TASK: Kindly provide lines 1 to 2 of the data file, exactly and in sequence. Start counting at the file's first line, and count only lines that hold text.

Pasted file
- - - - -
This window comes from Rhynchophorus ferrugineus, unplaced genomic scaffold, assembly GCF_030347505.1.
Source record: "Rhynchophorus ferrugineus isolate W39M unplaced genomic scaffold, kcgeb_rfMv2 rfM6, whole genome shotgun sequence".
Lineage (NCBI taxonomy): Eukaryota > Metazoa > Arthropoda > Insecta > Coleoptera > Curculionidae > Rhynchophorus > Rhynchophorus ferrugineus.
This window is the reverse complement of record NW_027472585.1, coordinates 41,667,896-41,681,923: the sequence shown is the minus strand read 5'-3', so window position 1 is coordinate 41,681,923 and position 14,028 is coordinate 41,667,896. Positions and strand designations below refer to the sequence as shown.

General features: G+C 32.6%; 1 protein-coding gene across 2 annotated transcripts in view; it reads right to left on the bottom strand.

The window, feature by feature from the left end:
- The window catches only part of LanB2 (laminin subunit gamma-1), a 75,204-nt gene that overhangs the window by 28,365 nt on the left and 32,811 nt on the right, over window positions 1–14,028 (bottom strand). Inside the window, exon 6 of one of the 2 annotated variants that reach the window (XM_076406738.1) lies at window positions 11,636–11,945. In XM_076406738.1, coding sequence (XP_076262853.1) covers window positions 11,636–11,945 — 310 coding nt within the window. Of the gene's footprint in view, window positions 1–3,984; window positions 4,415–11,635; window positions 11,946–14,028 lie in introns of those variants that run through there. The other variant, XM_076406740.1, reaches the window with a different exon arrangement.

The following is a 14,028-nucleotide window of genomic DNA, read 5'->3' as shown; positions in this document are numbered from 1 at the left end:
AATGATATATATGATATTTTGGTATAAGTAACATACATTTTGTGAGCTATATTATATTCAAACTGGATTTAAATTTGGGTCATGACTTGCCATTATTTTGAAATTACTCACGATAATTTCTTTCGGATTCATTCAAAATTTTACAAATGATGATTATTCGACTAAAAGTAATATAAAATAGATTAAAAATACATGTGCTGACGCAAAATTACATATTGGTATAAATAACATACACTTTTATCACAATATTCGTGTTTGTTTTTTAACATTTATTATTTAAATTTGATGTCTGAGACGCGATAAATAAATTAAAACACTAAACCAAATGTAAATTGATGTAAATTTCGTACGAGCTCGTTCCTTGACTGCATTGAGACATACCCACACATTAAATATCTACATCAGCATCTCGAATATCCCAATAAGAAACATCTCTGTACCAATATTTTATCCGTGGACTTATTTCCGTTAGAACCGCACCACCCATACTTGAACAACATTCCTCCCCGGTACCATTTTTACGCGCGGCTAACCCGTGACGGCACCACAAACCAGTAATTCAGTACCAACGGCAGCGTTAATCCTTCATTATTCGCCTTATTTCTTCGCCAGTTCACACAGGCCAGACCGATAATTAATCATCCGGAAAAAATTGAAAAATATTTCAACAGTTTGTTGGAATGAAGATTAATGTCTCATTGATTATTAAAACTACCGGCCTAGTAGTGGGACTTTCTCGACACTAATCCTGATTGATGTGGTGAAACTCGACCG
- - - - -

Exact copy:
This window comes from Rhynchophorus ferrugineus, unplaced genomic scaffold, assembly GCF_030347505.1.
Source record: "Rhynchophorus ferrugineus isolate W39M unplaced genomic scaffold, kcgeb_rfMv2 rfM6, whole genome shotgun sequence".